Just because a company doesn’t immediately respond to your application doesn’t mean you’re not on their radar or that they aren’t considering you for an upcoming opportunity. To quote Wayne Gretzky, “You miss 100% of the shots you don’t take.”
Image via picjumbo.
Every company has a different process when it comes to job applications, interviews, and hiring. We try to be very straightforward with ours. Check out this slideshow outlining what our hiring process is like or read our complete list of frequently asked questions. Here are just a few common questions about our application process:
How do I update my candidate profile?
You can log in to your account by way of the Spectrum Brands Careers page to update or change your profile at any time.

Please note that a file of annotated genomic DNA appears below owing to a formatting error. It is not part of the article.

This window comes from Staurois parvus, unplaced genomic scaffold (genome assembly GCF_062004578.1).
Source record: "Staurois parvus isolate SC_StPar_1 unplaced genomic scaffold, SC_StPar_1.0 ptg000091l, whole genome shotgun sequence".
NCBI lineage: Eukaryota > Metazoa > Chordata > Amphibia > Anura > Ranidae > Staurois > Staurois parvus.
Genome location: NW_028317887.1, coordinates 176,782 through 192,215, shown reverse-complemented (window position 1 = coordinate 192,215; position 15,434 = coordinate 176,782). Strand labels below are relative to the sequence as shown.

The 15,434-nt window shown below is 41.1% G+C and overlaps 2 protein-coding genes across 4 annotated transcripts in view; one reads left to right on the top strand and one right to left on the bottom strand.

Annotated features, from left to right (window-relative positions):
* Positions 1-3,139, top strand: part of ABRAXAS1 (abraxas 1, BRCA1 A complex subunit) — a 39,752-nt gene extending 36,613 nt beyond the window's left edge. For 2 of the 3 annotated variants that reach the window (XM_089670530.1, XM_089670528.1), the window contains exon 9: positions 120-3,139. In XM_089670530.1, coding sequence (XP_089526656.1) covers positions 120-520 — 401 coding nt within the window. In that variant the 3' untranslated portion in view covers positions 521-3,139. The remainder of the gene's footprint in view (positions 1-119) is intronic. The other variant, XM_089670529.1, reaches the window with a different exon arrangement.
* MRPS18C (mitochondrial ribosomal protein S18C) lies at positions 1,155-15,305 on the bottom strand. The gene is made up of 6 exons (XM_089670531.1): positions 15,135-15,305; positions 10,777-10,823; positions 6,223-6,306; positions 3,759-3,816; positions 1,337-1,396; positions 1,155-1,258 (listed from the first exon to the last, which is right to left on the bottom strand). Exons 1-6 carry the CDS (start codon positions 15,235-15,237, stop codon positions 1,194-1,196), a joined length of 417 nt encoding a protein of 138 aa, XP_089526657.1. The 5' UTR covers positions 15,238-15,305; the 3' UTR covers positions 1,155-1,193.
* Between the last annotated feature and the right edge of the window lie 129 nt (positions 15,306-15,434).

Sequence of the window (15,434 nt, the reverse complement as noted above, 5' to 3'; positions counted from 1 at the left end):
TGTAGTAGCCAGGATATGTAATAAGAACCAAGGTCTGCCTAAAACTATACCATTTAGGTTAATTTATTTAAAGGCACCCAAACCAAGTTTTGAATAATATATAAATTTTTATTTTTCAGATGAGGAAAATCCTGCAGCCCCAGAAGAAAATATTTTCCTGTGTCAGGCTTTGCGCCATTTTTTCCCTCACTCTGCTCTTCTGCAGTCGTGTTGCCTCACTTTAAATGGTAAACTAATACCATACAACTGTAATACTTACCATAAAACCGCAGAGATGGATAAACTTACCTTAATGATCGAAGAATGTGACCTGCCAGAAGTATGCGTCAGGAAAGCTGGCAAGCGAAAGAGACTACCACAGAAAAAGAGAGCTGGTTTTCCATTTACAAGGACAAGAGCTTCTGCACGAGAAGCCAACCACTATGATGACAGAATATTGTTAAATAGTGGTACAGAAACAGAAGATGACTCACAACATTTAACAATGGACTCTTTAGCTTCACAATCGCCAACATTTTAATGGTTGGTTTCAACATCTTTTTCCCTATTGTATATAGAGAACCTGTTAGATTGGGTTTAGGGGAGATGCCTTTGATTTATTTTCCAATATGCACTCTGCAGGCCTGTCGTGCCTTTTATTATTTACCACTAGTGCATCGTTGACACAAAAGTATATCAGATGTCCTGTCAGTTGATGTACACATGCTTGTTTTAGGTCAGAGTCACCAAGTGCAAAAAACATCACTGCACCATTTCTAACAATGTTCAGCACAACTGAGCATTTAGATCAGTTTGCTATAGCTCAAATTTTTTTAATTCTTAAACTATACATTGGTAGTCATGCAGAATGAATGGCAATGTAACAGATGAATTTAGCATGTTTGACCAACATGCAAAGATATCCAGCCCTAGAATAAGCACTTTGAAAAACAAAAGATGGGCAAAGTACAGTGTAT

Why is the job that I applied to no longer listed on your website?
Job opportunities are removed from our website after the position has been filled or if we are no longer looking to fill it at that time.
What happens to my candidate profile if the job I have applied to has been filled?
Your candidate profile will be retained in our applicant database to be considered for future opportunities.
Read Part 1 and Part 2 of our FAQ series.
Image via markus spiske.
Most of the time spent prepping for an interview revolves around practicing answers to the questions you know are coming. But what if you dedicated just as much time to practicing questions? Candidates who ask well thought out and researched questions appear more interested, more educated, and may be more likely to land the job offer.
This means that your questions should be tailored to the specific job opening just as your resume and cover letter were. Not any question is going to cut it, but there are a few obvious ones that can lead you in the right direction. To get started, think about these four categories on which you can base your questions: